March 2014 | Rebecca Rego Barry

Updike's High School Newspaper Clips

With a few exceptions, every great writer gets his start in newspapers, magazines, and smaller publications. Before his big break, Mark Twain published news stories in a handful of western newspapers. "Firsts" of Hemingway's short stories can be found in Esquire, and Dorothy Parker's first published poem appears in a 1914 issue of Vanity Fair. For completist collectors, these early pieces are an integral part of a collection, and usually not too expensive.

Updike.jpgThe prolific John Updike--pity the completist--is no different. We can trace his journalism all the way back to his high school newspaper, Chatterbox. Updike attended Shillington High School in Pennsylvania, and he held many positions over the years at the school's paper, including editor. On April 2, a collection of original mimeographed Chatterbox issues from 1949-1950, showing more than eighty Updike contributions, goes to auction in New York City. Among Updike's adolescent jottings, there are reviews, such as "Hamlet Reviewed (an orgy of superlatives)" from Feb. 25, 1949, and many poems, for example, "Ode to the Seniors" from April 14, 1949 and "Valentine to the Hydrogen Bomb" from Feb. 10, 1950.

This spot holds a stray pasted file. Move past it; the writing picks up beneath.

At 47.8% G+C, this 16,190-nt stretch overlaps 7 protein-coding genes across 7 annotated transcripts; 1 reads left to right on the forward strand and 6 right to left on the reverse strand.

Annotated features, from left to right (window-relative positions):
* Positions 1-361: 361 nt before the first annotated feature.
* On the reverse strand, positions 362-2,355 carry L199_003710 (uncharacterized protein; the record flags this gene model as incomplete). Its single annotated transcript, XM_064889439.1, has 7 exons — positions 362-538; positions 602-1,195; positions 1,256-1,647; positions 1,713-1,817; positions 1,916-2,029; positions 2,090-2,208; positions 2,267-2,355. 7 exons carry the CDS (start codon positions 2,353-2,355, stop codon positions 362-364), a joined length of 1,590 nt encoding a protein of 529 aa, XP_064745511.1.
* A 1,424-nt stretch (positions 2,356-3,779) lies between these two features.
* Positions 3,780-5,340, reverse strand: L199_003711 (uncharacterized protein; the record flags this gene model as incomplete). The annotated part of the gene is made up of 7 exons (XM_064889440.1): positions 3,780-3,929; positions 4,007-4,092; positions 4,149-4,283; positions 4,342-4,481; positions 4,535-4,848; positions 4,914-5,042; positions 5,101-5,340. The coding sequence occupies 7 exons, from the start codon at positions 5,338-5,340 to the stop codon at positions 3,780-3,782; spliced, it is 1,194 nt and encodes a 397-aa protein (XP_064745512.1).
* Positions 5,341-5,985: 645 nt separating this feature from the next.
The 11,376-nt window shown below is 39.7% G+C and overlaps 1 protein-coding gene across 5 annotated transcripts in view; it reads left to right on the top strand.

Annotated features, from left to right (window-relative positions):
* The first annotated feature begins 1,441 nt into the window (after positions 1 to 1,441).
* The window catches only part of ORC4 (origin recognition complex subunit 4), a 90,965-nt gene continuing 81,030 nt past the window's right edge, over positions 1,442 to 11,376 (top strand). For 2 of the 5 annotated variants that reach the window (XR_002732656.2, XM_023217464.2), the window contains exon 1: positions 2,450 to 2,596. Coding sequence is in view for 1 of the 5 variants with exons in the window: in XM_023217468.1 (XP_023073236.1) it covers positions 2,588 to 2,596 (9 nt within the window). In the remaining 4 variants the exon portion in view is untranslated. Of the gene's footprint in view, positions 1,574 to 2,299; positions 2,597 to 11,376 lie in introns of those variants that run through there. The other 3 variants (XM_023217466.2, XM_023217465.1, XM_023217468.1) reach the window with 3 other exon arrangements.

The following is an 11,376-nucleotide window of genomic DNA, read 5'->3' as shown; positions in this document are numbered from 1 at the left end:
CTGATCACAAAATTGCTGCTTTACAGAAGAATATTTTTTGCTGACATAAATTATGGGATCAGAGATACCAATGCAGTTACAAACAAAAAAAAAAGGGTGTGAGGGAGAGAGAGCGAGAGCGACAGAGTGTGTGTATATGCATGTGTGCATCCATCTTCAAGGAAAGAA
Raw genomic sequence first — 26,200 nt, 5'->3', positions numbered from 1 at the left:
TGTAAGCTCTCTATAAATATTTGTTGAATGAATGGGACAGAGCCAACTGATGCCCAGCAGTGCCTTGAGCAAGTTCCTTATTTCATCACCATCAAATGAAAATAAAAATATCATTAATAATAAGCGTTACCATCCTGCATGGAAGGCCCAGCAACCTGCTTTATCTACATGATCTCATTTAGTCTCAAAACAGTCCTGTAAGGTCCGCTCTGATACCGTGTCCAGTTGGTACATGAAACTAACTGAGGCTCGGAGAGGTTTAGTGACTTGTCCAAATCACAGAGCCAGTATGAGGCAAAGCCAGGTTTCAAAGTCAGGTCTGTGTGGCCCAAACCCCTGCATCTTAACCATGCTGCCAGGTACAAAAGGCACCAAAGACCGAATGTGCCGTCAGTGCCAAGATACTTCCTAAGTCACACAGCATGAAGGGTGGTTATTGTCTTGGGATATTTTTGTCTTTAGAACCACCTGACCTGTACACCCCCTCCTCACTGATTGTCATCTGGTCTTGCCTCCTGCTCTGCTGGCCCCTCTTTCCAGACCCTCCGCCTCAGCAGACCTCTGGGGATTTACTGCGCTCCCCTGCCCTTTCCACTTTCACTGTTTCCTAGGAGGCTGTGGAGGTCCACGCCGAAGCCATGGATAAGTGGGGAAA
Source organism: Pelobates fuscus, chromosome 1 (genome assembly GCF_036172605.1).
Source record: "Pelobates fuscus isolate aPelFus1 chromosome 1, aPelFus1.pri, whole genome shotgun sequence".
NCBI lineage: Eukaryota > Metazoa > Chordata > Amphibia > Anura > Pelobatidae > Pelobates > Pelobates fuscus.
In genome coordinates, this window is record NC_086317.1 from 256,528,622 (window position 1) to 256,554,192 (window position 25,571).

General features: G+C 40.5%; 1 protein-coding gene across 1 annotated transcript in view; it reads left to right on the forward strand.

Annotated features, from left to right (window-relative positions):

This run of newspapers was originally collected and owned by Updike's classmate, Barry Nelson, who worked as the paper's sports editor.

The auction estimate is $4,000, with bids being taken online by Heritage Auctions until April 1.

Image via Heritage Auctions.